This is probably the most commonly asked nutrition question around veganism, though it’s not as controversial as some people might think. There are, however, some interesting twists and turns in the tale.
What is B12 For?
This little vitamin helps keep blood and nerve cells healthy, and helps make DNA. Not getting sufficient can lead to anaemia, which can leave you feeling tired and weak.
Do Our Bodies Make It?
Yes. But we can’t use it.
Vegetarian animals have bacteria in their guts that make B12 for them, and this is also how we humans get our vitamin K. In fact, the same bacteria that make our vitamin K also make B12, but there’s a fault in our wiring. These bacteria live in the large intestine, but we can only absorb B12 via the small intestine. This means we make it after the opportunity to absorb it has passed. (1) The ability to make B12 at all suggests we come from a long line of vegetarians, but that does nothing to help us modern humans get this vitamin today.
What Foods Contain B12?
It’s found in animal products, so when people eat vegetarian animals, they are eating the B12 made by the bacteria inside those animals. Interestingly, farmed cows, sheep and goats require supplements in order to synthesize B12, (2) so the idea that omnivores don’t rely on supplements for B12 just isn’t true. Thankfully, for those of us who don’t want to eat animal products, there are other options.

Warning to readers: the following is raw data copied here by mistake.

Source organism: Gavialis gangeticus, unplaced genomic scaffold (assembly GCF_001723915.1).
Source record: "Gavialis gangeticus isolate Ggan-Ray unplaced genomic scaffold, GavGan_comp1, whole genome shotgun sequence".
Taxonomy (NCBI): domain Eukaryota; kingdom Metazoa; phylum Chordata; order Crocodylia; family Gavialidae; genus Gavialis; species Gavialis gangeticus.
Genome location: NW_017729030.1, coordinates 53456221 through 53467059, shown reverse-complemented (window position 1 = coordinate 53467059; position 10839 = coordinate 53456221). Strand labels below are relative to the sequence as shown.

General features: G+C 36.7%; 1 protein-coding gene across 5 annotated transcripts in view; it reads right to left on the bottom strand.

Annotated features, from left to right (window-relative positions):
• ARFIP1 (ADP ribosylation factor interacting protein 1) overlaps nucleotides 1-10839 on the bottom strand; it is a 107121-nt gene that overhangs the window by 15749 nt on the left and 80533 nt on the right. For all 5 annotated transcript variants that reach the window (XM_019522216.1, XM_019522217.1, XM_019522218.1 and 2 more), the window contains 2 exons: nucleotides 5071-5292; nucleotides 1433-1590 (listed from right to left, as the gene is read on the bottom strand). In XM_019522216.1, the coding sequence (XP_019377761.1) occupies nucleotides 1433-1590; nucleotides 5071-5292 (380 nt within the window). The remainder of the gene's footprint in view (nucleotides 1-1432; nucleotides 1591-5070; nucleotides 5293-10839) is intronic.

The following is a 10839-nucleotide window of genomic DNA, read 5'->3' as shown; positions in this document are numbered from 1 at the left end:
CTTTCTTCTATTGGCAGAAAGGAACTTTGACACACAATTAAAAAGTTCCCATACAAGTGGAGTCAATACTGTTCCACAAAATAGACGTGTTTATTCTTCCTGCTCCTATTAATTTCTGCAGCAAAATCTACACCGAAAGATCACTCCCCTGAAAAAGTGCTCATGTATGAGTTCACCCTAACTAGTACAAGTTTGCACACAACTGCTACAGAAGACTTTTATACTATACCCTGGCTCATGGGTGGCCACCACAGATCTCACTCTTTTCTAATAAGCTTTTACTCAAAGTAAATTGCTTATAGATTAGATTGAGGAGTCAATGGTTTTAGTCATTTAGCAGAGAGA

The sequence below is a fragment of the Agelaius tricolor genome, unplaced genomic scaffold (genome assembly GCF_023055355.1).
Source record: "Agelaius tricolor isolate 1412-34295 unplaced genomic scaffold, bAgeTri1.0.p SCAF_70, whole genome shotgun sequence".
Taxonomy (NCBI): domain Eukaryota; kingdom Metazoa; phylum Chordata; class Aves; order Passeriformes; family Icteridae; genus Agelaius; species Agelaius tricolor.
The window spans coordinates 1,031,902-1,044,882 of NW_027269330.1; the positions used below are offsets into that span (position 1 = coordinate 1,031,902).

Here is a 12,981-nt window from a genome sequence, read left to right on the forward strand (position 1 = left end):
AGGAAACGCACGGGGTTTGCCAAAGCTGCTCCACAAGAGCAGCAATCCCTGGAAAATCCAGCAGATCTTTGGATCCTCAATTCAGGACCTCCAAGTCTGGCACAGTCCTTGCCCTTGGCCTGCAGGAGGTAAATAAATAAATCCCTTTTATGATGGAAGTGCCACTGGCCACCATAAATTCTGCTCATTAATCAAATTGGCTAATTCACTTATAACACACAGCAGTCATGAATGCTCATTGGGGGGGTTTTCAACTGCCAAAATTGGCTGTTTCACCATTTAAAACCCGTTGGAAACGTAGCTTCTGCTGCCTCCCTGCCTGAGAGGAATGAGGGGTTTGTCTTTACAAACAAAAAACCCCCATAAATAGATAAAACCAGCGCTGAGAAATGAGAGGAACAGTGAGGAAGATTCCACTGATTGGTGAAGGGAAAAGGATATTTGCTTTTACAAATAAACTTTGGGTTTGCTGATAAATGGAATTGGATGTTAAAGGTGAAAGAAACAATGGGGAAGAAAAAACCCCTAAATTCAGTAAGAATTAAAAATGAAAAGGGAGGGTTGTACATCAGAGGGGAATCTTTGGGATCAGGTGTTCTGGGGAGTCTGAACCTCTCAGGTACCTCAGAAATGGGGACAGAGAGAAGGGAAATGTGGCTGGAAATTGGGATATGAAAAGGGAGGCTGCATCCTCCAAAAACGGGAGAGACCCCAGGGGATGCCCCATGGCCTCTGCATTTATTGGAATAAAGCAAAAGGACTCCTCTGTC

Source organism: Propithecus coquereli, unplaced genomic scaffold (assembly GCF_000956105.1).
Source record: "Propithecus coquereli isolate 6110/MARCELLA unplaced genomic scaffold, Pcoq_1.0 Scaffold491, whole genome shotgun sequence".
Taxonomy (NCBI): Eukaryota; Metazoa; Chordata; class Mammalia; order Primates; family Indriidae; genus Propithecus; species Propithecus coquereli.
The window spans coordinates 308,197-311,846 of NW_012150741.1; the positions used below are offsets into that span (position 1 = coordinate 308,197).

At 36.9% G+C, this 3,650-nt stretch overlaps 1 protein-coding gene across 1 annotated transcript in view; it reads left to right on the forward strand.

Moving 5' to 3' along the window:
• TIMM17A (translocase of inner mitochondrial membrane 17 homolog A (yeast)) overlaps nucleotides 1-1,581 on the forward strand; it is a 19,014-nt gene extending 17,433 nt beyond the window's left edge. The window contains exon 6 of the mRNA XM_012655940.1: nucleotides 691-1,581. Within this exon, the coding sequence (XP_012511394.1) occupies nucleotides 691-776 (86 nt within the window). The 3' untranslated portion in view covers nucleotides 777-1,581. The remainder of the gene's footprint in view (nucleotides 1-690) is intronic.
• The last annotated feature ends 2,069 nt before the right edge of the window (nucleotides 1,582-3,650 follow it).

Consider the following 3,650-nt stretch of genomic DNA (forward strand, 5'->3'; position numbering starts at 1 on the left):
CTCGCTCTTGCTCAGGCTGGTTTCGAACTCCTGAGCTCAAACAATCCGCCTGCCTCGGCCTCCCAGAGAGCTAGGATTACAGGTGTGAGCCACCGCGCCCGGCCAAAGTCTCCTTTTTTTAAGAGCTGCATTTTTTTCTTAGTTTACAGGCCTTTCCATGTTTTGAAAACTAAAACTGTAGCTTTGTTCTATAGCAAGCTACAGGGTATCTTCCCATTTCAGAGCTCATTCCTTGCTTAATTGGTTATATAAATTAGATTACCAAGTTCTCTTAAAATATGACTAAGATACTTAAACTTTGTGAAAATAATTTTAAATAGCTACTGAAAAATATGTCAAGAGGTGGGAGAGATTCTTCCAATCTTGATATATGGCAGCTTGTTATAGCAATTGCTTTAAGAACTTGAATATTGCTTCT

Vegan Sources of B12
There are two options, and we would recommend both. The first is to eat foods that have been fortified with B12. This includes many of the available plant milks and yoghurts, yeast extracts and nutritional yeast. Since many foods are fortified with additional vitamins, including bread and breakfast cereals, this is not unusual.
The second option – and we suggest everyone does this – is to take a daily supplement. There really is no need to go short of this vitamin, just because somewhere along the evolutionary trail we got our intestines mixed up!
How much B12 do we need?
That depends who you ask. In the US, the recommended daily amount is 2.4mcg per day, while in the UK it is 1.5mcg.
Can we store it?
We can. Our bodies can store B12 for 2-4 years (3) but it’s best to keep those stores topped up.
What if I take plenty of B12 but am still deficient?
If you are low in B12, you may have a problem absorbing it, so regardless of how much you have in your diet, medical intervention may be required. This is true for everyone, vegan or not.
(1) The Evolutionary Quirk That Made Vitamin B12 Part of Our Diet, Discover, Nathan H. Lents, 13 Aug 2018
(2) Cobalt deficiency in sheep and cattle, Department of Primary Industries, Government of West Australia, 3 Sept 2019
(3) Vitamin B12 or folate deficiency anaemia, NHS website, 23 May 2019
PAGE UPDATED Oct 7 2021